This holiday season–as the world waits for Hanukah or Christmas or the new year or to see what new destructive act Trump will perpetrate on us–reminds me of how much waiting is a central part of the writing process.
From a writer’s perspective, waiting is the name of the game. I wake each morning and write down the residue from my nightly dream explorations, a way to prime the pump and limber up my fingers (and brain) for later compositions. While I’m typing the remnants of these visitations, I’m exercising, at least partially, my writer’s self just by taking the time to reflect on my inner world before being dragged into the day’s seductive external activities.
But I still haven’t put in my daily commitment to whatever will surface and want to become a poem or story. I now know better than to wait for inspiration before sitting down again with my laptop and entering the creative process. But I have to deal with the multiple distractions that keep me from doing so immediately. I have to check my email and answer any messages that seem pressing. Facebook also calls me to keep up with posts. So does Twitter. And I’ve recently started using Instagram, another distraction. And then there are the multiple questions that pop into my mind that I have look up immediately or I’ll forget them.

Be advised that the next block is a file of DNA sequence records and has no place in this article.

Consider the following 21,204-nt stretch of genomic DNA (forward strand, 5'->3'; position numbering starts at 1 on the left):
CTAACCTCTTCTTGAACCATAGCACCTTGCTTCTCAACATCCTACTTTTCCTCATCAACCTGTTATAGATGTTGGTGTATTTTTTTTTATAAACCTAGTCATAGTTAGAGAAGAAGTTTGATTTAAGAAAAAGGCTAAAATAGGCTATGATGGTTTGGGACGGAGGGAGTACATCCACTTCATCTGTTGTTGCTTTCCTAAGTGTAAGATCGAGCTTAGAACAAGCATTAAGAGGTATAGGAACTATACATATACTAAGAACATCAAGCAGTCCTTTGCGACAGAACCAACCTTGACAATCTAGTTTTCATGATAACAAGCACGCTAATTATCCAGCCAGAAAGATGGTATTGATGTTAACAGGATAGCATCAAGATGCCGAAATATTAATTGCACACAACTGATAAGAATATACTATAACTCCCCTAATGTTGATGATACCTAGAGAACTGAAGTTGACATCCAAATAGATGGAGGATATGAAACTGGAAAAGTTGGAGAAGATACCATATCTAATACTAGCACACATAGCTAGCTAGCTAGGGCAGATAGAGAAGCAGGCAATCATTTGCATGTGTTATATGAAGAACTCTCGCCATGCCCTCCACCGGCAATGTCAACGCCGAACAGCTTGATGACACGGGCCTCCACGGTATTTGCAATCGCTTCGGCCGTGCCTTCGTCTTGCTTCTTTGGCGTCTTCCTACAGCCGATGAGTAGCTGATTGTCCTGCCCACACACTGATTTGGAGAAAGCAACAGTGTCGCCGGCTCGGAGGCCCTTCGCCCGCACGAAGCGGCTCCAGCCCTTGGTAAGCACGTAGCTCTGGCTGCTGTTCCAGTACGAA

Waiting surfaces here, too. I have to wait until I can corral these wayward impulses and put reins on myself. Once I do, I must find ways to keep my writing self from taking side trips on the Internet to look up minutia or trot to the kitchen for something to munch on.
Assuming that I’ve managed to wedge in my daily writing practice (I aim for at least an hour a day but hope for more) and have accumulated poems, stories, essays, and novels to send out, I then have to wait till I hear back from publishers so I can send out more material and wait some more. Waiting for the write moment is part of the writing process. Join me!